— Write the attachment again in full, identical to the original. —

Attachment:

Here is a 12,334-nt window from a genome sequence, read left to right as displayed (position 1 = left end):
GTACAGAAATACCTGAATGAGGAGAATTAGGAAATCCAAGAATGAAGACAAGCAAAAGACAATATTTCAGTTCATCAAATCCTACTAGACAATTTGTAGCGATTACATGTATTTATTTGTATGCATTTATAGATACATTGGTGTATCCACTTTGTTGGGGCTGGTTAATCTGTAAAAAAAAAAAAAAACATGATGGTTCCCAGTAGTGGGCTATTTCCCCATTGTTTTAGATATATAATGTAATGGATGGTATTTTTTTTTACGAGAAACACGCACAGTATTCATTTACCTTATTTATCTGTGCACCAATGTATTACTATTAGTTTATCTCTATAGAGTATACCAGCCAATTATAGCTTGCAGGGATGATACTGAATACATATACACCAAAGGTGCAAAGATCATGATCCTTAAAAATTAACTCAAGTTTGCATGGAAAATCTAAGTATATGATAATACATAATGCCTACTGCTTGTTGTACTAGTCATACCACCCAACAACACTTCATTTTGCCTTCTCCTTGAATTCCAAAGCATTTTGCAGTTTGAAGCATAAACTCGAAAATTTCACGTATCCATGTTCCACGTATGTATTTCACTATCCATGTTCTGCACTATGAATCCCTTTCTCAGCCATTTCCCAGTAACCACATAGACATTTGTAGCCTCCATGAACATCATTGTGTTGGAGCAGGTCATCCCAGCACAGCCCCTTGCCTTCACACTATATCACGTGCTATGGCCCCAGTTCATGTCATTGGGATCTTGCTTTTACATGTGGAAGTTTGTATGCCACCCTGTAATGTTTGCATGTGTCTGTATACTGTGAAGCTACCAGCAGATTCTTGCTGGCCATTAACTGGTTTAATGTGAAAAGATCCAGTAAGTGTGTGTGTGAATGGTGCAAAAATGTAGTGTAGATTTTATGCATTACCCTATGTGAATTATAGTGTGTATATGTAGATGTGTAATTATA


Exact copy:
Here is a 12,334-nt window from a genome sequence, read left to right as displayed (position 1 = left end):
GTACAGAAATACCTGAATGAGGAGAATTAGGAAATCCAAGAATGAAGACAAGCAAAAGACAATATTTCAGTTCATCAAATCCTACTAGACAATTTGTAGCGATTACATGTATTTATTTGTATGCATTTATAGATACATTGGTGTATCCACTTTGTTGGGGCTGGTTAATCTGTAAAAAAAAAAAAAAACATGATGGTTCCCAGTAGTGGGCTATTTCCCCATTGTTTTAGATATATAATGTAATGGATGGTATTTTTTTTTACGAGAAACACGCACAGTATTCATTTACCTTATTTATCTGTGCACCAATGTATTACTATTAGTTTATCTCTATAGAGTATACCAGCCAATTATAGCTTGCAGGGATGATACTGAATACATATACACCAAAGGTGCAAAGATCATGATCCTTAAAAATTAACTCAAGTTTGCATGGAAAATCTAAGTATATGATAATACATAATGCCTACTGCTTGTTGTACTAGTCATACCACCCAACAACACTTCATTTTGCCTTCTCCTTGAATTCCAAAGCATTTTGCAGTTTGAAGCATAAACTCGAAAATTTCACGTATCCATGTTCCACGTATGTATTTCACTATCCATGTTCTGCACTATGAATCCCTTTCTCAGCCATTTCCCAGTAACCACATAGACATTTGTAGCCTCCATGAACATCATTGTGTTGGAGCAGGTCATCCCAGCACAGCCCCTTGCCTTCACACTATATCACGTGCTATGGCCCCAGTTCATGTCATTGGGATCTTGCTTTTACATGTGGAAGTTTGTATGCCACCCTGTAATGTTTGCATGTGTCTGTATACTGTGAAGCTACCAGCAGATTCTTGCTGGCCATTAACTGGTTTAATGTGAAAAGATCCAGTAAGTGTGTGTGTGAATGGTGCAAAAATGTAGTGTAGATTTTATGCATTACCCTATGTGAATTATAGTGTGTATATGTAGATGTGTAATTATA